See the world’s deadliest reptile up close and personal within the picturesque Whitsundays!
The Whitsundays; Australia’s tropical wonderland with sapphire waters, golden stretches of sand, and lush greenery of the rainforest. But this paradise is also home to the infamous and intimidating saltwater crocodile. Which is one of the biggest and most dangerous animals in Australia?
About the Salt Water Crocs
These crocs are known to be the largest living reptiles in the entire world. Growing up to 5 to 7 metres long and weighing a whopping 1000 kilograms. Their rough scaly skin ranges shades of green and brown, blending in perfectly to the dirty or deep water they roam within. These waters include rivers, lakes, and all sorts of watering spots, with only tropical areas, swarmed with these creatures. They are carnivores’, normally preying on small reptiles, fish, turtles, and even larger animals. Unfortunately, we run under the category ‘prey’ for these creatures, making Australia’s waters a lot riskier.
Saltwater Crocodiles first appeared on the planet over 240 million years ago, making them one of the oldest creatures alive. They are so old, they live in the same era as the dinosaurs, but was capable of surviving the fall of these species. There are many theories as to why these creatures survived and other, powerful creatures did not. One is due to them being cold-blooded creatures, whereas dinosaurs where warm-blooded. This meant crocs could survive alot longer without food, whereas others would perish without constantly eating to fuel their metabolisms.
Seeing as these creatures have been on top of the food chain for over 100 million years, it’s safe to say they’ve got a lot up their sleeves. Despite their size, they are capable of being very sneaky, camouflaging themselves in the water and becoming so still they seem like fallen logs. After their prey has come close enough, the crocs instantly pounce, sprinting up to their prey in seconds and grabbing them before they can even register. They are so fast, they can reach speeds of 10km per hour in water and can run up to 11km on land. Their massive jaw is strong and deadly, able to lock their prey in once they have grasped a hold. The famous ‘death roll’ which is a hunting behaviour the crocs are famous for; using their lock jaw ability to latch down on their prey, and rolling rapidly in the water in order to remove the limbs of the creature. This is due to their teeth being designed for gripping, not ripping, so to get smaller pieces to eat, the crocs must use the roll technique.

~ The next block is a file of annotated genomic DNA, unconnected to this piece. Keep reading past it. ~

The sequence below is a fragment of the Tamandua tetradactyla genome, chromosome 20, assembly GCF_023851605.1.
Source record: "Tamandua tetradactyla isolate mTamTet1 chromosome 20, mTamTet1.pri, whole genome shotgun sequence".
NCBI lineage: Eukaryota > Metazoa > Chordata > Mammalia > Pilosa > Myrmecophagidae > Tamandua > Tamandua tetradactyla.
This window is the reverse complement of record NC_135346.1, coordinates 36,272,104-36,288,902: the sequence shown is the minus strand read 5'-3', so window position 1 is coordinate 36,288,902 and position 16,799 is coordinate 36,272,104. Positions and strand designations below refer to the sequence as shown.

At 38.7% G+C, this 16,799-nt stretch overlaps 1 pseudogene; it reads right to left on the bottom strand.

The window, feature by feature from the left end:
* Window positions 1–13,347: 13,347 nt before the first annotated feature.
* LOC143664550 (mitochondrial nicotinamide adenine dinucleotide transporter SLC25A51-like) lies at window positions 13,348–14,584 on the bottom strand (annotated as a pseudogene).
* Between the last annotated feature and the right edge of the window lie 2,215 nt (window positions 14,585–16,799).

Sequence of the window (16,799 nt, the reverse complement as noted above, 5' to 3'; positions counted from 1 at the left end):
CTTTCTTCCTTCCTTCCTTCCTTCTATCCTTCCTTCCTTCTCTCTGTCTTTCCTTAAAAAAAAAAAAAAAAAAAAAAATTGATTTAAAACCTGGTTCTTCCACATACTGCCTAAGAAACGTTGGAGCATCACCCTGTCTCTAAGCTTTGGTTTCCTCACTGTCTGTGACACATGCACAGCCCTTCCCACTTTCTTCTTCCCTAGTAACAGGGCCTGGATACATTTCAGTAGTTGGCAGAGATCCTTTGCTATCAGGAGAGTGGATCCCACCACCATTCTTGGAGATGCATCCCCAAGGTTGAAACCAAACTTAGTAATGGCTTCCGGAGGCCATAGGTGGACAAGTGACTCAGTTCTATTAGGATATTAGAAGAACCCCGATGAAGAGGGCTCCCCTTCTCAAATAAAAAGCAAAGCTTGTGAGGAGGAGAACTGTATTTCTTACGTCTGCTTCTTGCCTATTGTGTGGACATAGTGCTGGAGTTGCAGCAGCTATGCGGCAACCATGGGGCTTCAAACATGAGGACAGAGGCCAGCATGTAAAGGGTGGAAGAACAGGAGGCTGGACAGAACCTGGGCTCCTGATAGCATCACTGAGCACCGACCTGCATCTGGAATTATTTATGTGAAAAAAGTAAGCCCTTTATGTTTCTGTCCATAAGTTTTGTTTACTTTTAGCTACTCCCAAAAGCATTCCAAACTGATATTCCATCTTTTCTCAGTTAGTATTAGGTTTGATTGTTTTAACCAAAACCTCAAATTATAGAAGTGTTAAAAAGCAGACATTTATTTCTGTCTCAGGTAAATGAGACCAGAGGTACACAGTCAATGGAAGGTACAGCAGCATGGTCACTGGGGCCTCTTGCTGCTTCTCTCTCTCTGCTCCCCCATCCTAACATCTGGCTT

Where They Are in the Whitsundays
As the Whitsundays is a popular destination for water activities, with sailing, snorkeling, and scuba diving all top attractions, working out which waters are safe is essential? The Whitsunday is a wide surplus of water, with inlets, lakes, rivers, and ocean, all ranging from saltwater to fresh. While sightings of crocs are very rare around the islands themselves, they typically are seen along the mainland. The Proserpine River, which flows into the ocean south of the Whitsundays, has the highest number of crocodiles in the entire area. It is never advised to travel to this river except on boat tours, where you can safely and easily see these animals in their natural environment.